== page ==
The Bushlife Support Unit Trust has had an extremely successful 6 weeks working on the anti-poaching and elephant monitoring program in Mana Pools. Nick and Aware Trust Zimbabwe helped an injured bull Tusker – watch the video here. The elephant collaring project, funded by Bushlife Conservancy, also got underway this month. The original plan was to work on the process of collaring an iconic bull elephant called Impi but as we could not get him in the right place at the right time, we turned our attention to another well-known and much loved elephant bull, Boswell.
Boswell was formerly the only collared elephant in Mana Pools National Park but as the collar was put on several years ago, it unfortunately was no longer working so the National Park authorities were very keen to get him re-collared which we accomplished. With the combined work from BSUT, BC and private donations, we managed to raise enough money for four collars so we have three more elephants to go.
Pictured below you can see how incredible the collaring process actually is. Boswell, once darted, had to have his old collar removed which took four strong men to lift his head up, and then they had to replace it with the new collar. Timing is crucial and once the vet had administered the drug for Boswell to wake him, he wandered off quite happily, unaware of the collar. Please watch the video on Facebook too.
The fund raising focus in 2017 is for the anti-poaching unit and the collaring of iconic elephants. Please visit the website, www.bushlifeconservancy.org to learn more about the great conservation work being done with funds raised so far!*
March 2017 Update from Bushlife
Nearly time for a new season…
As the end of March looms and the rainy season is nearly over, we begin our preparations to move into the Zambezi Valley again for our annual foray. So far, this year, we have been working tirelessly on re-thatching and maintaining Vundu Camp. We have replaced a lot of the soft furnishings and have also added a new game vehicle to our fleet, giving us five in total. We have upgraded and bought spacious tents for our mobile camps, Ruwesi Canoe Trails and Chitake, so be ready for a fresh new look on your next canoe and walking safari.
We were fortunate to have received early payments for the 2017 safari season from Africa Adventure Company, which allowed us to go ahead with a lot of the pre-season work. We look forward to welcoming you all to a newly refurbished Vundu Camp.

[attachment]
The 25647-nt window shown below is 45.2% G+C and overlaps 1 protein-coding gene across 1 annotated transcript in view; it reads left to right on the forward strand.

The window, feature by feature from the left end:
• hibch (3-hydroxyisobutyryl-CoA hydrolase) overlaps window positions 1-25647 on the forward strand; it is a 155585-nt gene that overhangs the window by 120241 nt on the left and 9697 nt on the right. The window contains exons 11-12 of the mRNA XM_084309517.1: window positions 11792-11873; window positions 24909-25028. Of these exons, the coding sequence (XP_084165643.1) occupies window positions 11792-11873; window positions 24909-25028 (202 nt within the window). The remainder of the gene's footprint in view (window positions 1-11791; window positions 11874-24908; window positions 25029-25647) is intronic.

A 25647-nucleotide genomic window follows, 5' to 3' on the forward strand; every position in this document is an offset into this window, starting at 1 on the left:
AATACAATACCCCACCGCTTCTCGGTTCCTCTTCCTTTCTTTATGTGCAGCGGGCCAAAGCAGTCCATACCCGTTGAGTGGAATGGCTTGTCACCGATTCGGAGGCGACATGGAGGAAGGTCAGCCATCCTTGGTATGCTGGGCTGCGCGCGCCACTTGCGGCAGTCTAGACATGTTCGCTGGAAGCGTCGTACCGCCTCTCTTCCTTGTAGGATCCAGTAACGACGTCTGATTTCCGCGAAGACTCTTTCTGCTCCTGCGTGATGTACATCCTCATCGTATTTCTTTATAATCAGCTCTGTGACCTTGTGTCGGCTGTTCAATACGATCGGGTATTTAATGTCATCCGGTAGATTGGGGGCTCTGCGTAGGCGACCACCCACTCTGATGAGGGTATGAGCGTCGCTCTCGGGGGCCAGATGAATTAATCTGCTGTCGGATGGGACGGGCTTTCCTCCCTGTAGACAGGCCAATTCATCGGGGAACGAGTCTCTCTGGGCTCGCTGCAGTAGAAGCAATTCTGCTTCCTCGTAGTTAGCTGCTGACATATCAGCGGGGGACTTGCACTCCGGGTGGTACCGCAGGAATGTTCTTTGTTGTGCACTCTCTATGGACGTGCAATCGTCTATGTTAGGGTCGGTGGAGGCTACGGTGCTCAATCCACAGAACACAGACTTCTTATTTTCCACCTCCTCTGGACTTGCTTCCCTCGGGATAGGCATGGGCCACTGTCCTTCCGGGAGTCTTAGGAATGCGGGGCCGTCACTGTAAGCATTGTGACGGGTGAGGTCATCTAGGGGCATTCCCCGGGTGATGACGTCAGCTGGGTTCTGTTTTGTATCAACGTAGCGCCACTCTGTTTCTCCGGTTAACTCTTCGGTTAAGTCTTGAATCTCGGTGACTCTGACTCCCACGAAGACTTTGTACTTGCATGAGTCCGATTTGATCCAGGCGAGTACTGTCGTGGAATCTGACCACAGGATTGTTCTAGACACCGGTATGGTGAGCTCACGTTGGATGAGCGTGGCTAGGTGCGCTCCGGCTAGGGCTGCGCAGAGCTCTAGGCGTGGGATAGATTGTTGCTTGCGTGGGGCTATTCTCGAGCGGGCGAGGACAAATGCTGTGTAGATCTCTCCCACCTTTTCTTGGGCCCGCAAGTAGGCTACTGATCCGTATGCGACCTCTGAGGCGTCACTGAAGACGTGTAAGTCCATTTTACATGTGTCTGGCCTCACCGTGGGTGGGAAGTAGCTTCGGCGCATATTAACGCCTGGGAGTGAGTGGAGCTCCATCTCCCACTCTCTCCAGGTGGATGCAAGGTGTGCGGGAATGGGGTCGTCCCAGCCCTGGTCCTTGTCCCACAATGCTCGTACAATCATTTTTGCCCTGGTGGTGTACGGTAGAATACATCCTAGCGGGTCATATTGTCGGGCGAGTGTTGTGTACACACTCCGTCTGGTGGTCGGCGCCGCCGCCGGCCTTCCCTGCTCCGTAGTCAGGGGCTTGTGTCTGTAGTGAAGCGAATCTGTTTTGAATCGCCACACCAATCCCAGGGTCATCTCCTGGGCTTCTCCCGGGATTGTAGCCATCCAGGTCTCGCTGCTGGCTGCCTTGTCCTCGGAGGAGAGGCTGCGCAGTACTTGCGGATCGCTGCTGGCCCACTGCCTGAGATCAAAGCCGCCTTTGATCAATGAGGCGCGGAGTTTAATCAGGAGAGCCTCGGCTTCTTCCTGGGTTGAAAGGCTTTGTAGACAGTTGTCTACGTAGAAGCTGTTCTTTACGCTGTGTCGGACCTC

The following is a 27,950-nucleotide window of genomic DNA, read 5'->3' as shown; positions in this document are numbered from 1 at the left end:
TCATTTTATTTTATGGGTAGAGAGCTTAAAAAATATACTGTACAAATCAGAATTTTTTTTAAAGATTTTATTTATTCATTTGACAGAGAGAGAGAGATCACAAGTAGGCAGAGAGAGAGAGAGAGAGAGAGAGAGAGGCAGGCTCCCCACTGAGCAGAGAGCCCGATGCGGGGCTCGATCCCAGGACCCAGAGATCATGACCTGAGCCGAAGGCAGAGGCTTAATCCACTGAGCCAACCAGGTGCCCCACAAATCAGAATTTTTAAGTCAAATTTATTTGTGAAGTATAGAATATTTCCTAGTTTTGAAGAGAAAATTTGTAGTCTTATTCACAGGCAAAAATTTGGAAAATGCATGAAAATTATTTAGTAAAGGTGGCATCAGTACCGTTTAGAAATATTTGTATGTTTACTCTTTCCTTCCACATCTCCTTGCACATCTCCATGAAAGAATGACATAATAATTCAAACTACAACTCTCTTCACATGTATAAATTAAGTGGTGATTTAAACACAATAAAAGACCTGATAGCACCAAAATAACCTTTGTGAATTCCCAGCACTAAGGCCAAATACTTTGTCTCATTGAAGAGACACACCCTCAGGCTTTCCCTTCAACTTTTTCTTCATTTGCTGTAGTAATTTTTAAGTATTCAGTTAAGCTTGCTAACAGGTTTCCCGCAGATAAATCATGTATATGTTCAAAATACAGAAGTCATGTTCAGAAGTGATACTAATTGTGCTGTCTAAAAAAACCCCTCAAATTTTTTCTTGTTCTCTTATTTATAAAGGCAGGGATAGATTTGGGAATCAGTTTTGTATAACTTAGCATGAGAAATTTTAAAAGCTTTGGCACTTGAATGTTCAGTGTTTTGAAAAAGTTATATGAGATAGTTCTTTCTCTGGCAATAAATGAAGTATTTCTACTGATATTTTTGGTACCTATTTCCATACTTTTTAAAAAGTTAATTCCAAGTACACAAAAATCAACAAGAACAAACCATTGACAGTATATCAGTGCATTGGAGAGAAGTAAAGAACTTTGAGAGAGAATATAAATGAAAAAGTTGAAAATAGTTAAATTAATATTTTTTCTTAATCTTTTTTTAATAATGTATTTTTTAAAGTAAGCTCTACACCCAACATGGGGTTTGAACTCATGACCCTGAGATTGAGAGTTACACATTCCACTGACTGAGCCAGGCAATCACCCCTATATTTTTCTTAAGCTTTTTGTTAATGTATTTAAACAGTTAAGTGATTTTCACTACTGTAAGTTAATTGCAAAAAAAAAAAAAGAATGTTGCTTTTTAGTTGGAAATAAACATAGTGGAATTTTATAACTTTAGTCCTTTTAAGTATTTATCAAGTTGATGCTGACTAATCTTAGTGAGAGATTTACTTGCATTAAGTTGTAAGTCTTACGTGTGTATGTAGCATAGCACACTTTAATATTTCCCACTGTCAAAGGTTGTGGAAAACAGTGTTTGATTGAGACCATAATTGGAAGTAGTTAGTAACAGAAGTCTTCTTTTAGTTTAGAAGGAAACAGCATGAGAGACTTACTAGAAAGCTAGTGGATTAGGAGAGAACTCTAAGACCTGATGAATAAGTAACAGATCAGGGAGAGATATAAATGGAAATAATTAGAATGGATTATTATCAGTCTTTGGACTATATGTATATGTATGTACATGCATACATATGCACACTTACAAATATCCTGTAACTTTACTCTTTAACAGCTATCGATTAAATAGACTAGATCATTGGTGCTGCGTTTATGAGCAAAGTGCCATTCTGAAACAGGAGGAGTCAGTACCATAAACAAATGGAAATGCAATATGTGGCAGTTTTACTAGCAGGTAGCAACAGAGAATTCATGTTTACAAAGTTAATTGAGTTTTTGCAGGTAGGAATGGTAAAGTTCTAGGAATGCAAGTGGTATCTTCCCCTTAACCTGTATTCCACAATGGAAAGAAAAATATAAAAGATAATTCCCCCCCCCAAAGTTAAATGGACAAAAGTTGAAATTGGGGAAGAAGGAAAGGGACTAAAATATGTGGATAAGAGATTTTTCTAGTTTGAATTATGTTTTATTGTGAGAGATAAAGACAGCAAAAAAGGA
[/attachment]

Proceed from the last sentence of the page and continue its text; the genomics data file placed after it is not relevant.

Collaring Elephant Bulls
With the National Park still being very wet with all the rain, the elephants have been enjoying spending time on the flood plain where the lush green grass is being devoured daily. One of the projects we are currently working on with Bushlife Support Unit is the identification and collaring of some of the iconic bull elephants which are well-known in Mana Pools. The Parks ecologist will be using data collected from this collaring project to work towards a Ph.D. You can keep updated on the progress by following the BSU Facebook page here.
To end off on a high note, we will be attending Africa’s largest travel trade show, Indaba, on the 16th – 18th May this year. We would love to see you all there so please contact us to make an appointment or pop by our stand, M04, in the ICC where Des will be representing us. We have an exciting addition to our stand this year – Bushlife Support Unit (BSU) will be in attendance as well. Please come and meet Lara England who can update you on all our anti-poaching and conservation work in Mana Pools.
We have officially registered BSU as a trust in Zimbabwe through a non-profit company, Bushlife Conservancy, 501(C)3, based in the U.S.A. BC has been set up to raise the necessary funds to run and manage the Mana Pools National Park conservation efforts. BC will be led by a passionate and inspiring team, Elissa, Beth, Mara and Alison, who will keep you all updated on their Facebook page here.